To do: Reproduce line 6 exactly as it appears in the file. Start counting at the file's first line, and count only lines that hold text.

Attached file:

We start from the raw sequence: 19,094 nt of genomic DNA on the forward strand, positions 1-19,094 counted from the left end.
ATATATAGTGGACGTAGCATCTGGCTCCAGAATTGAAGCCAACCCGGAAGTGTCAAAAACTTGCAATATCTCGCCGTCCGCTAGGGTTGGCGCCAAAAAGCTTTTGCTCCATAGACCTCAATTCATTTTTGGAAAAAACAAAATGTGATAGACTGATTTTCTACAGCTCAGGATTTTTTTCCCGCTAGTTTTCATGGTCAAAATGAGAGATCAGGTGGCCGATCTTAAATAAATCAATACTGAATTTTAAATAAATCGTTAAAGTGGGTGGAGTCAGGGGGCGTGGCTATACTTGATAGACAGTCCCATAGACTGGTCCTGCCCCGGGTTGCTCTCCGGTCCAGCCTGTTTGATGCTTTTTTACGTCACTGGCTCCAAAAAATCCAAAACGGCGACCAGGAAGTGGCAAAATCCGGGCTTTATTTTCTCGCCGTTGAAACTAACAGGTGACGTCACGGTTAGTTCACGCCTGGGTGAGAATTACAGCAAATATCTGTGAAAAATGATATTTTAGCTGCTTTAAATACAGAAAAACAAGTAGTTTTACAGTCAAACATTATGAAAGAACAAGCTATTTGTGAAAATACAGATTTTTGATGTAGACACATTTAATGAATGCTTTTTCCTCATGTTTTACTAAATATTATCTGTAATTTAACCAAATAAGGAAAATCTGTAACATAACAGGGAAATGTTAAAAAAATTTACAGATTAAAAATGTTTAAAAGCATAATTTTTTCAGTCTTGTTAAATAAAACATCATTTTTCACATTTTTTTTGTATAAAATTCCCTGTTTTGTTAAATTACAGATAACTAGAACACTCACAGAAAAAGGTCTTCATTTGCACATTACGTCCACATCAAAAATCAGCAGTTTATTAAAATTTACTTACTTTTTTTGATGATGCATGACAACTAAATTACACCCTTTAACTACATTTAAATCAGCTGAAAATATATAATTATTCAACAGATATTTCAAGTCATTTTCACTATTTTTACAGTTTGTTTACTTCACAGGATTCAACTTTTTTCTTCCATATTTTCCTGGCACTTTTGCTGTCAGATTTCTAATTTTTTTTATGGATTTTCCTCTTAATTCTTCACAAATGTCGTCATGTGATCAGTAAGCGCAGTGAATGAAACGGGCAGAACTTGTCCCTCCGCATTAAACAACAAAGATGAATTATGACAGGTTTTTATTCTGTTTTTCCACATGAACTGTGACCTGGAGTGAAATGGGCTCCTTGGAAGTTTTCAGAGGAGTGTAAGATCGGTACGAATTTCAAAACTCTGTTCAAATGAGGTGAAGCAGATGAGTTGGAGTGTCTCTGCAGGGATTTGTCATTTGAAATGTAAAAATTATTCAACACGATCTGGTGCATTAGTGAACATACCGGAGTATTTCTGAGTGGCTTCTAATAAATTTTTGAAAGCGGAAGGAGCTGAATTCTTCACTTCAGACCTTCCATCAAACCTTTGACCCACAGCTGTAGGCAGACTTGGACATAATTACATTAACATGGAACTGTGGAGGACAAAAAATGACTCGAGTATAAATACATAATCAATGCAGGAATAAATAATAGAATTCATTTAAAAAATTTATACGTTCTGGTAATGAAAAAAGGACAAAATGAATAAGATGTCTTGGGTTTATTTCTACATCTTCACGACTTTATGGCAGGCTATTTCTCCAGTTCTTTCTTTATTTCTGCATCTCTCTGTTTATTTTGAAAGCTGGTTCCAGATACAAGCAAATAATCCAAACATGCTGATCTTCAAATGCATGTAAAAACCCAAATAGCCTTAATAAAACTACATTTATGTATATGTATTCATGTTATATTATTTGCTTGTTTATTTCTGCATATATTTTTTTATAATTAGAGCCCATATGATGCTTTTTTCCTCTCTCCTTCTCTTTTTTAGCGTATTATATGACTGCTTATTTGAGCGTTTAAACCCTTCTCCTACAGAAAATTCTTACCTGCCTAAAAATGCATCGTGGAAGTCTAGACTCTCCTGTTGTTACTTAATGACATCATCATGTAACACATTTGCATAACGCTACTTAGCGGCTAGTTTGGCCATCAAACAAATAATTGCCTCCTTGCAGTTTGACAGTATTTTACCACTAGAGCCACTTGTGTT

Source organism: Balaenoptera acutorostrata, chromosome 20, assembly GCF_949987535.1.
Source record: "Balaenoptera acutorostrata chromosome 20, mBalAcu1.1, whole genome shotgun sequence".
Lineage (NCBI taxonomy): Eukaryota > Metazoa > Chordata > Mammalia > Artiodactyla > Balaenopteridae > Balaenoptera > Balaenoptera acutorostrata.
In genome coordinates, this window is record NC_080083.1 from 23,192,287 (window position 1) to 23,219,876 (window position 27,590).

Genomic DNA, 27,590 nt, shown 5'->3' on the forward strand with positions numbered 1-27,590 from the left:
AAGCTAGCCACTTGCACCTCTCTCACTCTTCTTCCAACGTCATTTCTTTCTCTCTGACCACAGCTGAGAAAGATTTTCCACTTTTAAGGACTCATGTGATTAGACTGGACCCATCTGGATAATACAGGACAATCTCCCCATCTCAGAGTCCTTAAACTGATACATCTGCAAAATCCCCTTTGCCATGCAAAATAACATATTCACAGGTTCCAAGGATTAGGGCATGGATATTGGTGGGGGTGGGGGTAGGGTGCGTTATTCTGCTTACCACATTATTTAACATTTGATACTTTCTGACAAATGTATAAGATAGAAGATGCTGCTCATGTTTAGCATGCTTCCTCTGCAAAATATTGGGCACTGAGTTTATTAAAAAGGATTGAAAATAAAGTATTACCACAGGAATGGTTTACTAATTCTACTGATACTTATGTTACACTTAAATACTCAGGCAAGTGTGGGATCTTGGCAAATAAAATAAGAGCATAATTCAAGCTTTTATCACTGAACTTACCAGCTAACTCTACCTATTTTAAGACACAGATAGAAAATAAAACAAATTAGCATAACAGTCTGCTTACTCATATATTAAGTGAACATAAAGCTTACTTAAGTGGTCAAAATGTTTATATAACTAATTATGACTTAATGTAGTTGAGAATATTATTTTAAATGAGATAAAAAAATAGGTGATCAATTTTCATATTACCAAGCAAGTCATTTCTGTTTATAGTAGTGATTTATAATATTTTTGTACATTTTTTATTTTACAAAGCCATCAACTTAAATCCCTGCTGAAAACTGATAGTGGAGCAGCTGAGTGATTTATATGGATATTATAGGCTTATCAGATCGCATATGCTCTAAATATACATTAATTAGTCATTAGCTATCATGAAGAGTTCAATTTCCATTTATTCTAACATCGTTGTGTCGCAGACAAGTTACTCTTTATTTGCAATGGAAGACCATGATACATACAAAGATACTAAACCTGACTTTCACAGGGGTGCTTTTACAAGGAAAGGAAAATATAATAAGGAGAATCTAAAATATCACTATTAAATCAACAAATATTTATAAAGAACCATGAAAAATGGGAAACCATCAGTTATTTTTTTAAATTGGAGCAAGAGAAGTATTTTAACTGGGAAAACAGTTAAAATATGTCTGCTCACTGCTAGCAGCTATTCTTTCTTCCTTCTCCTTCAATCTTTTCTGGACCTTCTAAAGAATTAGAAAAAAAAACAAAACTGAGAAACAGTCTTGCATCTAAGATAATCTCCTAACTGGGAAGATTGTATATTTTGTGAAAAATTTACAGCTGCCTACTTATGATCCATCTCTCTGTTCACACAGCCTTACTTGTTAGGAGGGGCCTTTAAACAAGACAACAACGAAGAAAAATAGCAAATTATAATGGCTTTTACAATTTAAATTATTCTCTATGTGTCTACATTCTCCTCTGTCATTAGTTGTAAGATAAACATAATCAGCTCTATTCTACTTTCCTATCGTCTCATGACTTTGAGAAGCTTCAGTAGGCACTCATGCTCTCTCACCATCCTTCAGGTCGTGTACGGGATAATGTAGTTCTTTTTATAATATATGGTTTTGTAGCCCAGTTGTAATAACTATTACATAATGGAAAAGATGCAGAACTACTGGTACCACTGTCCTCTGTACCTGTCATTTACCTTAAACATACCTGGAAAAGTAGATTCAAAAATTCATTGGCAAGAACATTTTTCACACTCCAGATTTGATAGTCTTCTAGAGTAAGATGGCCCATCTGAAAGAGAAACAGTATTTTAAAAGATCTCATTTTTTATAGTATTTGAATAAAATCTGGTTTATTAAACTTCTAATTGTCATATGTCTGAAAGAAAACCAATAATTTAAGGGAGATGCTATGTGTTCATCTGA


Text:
In genome coordinates, this window is record NC_080083.1 from 23,192,287 (window position 1) to 23,219,876 (window position 27,590).